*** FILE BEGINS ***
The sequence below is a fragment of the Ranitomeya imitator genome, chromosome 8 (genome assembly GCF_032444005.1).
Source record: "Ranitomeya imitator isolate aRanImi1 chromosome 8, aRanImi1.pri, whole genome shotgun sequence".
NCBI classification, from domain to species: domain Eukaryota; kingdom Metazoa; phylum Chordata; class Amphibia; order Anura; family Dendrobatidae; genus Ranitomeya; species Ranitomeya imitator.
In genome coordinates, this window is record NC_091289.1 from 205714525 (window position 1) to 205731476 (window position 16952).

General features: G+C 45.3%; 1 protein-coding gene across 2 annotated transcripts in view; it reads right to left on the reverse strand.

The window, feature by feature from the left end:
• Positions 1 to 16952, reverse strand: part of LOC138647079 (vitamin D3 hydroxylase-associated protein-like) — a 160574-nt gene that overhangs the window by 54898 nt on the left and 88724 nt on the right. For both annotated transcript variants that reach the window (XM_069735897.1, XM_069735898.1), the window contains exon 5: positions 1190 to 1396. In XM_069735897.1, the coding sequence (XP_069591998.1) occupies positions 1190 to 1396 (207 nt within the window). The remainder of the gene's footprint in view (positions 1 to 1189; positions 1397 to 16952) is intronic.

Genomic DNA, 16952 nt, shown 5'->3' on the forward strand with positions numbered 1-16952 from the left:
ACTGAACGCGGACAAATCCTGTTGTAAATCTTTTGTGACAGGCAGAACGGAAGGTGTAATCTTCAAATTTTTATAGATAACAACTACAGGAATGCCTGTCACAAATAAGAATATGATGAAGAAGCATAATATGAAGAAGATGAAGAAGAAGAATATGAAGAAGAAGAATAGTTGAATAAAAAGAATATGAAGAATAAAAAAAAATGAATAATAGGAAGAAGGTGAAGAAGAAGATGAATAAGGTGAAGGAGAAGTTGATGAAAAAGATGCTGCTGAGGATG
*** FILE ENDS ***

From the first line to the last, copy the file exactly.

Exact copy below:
The sequence below is a fragment of the Ranitomeya imitator genome, chromosome 8 (genome assembly GCF_032444005.1).
Source record: "Ranitomeya imitator isolate aRanImi1 chromosome 8, aRanImi1.pri, whole genome shotgun sequence".
NCBI classification, from domain to species: domain Eukaryota; kingdom Metazoa; phylum Chordata; class Amphibia; order Anura; family Dendrobatidae; genus Ranitomeya; species Ranitomeya imitator.
In genome coordinates, this window is record NC_091289.1 from 205714525 (window position 1) to 205731476 (window position 16952).

General features: G+C 45.3%; 1 protein-coding gene across 2 annotated transcripts in view; it reads right to left on the reverse strand.

The window, feature by feature from the left end:
• Positions 1 to 16952, reverse strand: part of LOC138647079 (vitamin D3 hydroxylase-associated protein-like) — a 160574-nt gene that overhangs the window by 54898 nt on the left and 88724 nt on the right. For both annotated transcript variants that reach the window (XM_069735897.1, XM_069735898.1), the window contains exon 5: positions 1190 to 1396. In XM_069735897.1, the coding sequence (XP_069591998.1) occupies positions 1190 to 1396 (207 nt within the window). The remainder of the gene's footprint in view (positions 1 to 1189; positions 1397 to 16952) is intronic.

Genomic DNA, 16952 nt, shown 5'->3' on the forward strand with positions numbered 1-16952 from the left:
ACTGAACGCGGACAAATCCTGTTGTAAATCTTTTGTGACAGGCAGAACGGAAGGTGTAATCTTCAAATTTTTATAGATAACAACTACAGGAATGCCTGTCACAAATAAGAATATGATGAAGAAGCATAATATGAAGAAGATGAAGAAGAAGAATATGAAGAAGAAGAATAGTTGAATAAAAAGAATATGAAGAATAAAAAAAAATGAATAATAGGAAGAAGGTGAAGAAGAAGATGAATAAGGTGAAGGAGAAGTTGATGAAAAAGATGCTGCTGAGGATG